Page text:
AMC has every reason to be protective of its hit show Mad Men, but it came close to smothering a free and innovative way to market the show today, saved only by its own interactive ad agency, Deep Focus. Mad Men has established the network as delivering HBO-worthy dramas, and the show itself is a highly entertaining and well-shaded character study in the world of early 60s advertising. The show is so good, in fact, that anonymous fans took it upon themselves to start up and maintain Twitter accounts for the various characters. Show centerpiece and cooly charamastic junior partner Don Draper has been Twittering, as has office bombshell Joan Holloway and budding copywriter Peggy Olson, along with a host of other characters both major and minor.
Normally, this would seem like exactly the type of viral marketing put out by AMC, but in this case it can be safely assumed AMC isn't behind it. Why? Because the network sent Twitter a DMCA request to shut the accounts down, according to Venture Beat. It took, according to Silicon Alley Insider, some "gentle prodding" by AMC's Web advertising agency Deep Focus to allow the Twitter sites to remain active. After all, if fans are crazed enough to microblog about the characters for the show, then why not let them? As of yet, none of the people involved have used the Twitter accounts in anyway that AMC could interpret as harmful to their property.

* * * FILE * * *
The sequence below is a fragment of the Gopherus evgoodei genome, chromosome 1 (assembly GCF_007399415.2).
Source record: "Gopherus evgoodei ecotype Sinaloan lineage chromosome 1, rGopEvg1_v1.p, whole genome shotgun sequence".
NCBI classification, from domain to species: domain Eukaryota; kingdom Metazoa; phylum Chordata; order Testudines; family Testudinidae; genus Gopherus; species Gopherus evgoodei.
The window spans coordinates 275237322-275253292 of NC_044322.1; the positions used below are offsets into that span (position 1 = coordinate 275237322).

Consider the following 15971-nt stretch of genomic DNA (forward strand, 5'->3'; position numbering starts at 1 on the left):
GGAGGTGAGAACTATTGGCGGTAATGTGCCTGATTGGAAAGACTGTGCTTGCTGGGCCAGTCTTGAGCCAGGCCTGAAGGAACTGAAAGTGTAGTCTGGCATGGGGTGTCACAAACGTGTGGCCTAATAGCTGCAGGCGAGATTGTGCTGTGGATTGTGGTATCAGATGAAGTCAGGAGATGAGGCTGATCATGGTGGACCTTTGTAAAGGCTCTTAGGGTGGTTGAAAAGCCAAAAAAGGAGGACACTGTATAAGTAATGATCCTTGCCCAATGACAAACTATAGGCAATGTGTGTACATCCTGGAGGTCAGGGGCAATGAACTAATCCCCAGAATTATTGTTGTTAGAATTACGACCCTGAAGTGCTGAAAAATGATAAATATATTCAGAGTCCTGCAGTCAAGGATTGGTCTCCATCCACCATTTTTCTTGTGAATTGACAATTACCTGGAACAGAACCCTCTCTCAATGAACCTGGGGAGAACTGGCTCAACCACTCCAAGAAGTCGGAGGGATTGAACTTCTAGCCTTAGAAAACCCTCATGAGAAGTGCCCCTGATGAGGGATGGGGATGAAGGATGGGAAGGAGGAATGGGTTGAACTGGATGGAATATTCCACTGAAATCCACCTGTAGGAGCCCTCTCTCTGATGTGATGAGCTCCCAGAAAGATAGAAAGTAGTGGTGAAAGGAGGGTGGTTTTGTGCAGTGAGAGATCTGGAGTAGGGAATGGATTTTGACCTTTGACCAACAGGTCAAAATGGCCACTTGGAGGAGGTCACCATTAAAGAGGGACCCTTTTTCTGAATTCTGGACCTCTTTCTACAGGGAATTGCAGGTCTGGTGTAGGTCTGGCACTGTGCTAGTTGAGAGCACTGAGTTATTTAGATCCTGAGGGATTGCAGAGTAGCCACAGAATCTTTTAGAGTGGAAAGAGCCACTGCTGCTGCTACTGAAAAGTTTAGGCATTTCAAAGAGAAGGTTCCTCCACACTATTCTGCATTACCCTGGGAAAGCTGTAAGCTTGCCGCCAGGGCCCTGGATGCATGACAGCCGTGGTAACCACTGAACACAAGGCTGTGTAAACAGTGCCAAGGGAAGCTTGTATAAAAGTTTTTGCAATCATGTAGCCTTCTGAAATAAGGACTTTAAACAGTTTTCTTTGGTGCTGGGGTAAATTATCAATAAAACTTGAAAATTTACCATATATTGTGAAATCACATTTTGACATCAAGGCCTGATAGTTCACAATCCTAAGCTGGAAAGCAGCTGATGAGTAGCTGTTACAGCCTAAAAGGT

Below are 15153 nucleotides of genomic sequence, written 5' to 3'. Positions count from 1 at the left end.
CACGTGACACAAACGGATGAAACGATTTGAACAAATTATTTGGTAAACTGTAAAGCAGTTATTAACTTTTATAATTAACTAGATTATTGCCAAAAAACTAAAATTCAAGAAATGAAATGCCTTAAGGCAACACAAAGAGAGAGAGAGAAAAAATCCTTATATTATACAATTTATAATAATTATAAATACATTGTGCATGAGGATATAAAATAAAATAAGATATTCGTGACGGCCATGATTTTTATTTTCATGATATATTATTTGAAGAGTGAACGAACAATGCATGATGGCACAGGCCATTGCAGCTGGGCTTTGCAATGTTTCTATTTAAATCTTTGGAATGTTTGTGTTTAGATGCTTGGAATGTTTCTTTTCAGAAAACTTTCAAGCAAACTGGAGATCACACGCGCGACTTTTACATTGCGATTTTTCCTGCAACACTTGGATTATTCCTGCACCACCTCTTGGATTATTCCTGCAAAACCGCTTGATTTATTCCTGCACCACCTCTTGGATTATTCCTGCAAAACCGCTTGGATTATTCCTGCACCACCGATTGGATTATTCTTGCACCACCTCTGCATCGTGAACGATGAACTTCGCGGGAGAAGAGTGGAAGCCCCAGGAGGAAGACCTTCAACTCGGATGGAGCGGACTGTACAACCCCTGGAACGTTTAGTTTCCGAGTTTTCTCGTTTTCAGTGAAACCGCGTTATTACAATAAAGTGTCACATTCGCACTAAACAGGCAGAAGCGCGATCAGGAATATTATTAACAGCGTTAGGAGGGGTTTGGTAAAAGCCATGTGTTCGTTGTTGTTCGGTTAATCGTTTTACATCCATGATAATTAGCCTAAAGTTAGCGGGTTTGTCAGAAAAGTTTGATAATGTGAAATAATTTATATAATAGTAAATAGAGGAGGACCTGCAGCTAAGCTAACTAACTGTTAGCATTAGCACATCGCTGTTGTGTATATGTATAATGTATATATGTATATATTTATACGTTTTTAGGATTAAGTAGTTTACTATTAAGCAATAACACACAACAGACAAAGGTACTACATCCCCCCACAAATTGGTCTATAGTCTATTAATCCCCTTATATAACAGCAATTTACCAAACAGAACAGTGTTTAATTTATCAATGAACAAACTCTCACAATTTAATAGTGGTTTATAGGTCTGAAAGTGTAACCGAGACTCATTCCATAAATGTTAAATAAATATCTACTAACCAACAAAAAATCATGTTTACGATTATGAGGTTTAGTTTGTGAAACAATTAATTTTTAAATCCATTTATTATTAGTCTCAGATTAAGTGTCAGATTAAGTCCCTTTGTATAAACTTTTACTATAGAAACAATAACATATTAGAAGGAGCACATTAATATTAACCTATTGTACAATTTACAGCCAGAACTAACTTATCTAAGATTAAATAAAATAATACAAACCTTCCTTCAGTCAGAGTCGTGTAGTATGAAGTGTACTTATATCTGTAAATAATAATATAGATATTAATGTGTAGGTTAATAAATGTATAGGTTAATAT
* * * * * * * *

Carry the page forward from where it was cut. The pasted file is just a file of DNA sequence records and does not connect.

Which isn't to say that the takeaway is that every time a random person on the Internet starts appropriating a company's brand, the company should let them. As Alan Wolk over at The Toadstool points out, many brands would have much to lose by letting someone off the reservation take on any role as their spokesperson, as Exxon found out when someone created a fake Twitter profile as an Exxon spokesperson.
What exactly constitutes marketing is in flux, and this episode shows how some companies are struggling (and why it's great to have a good agency on your side).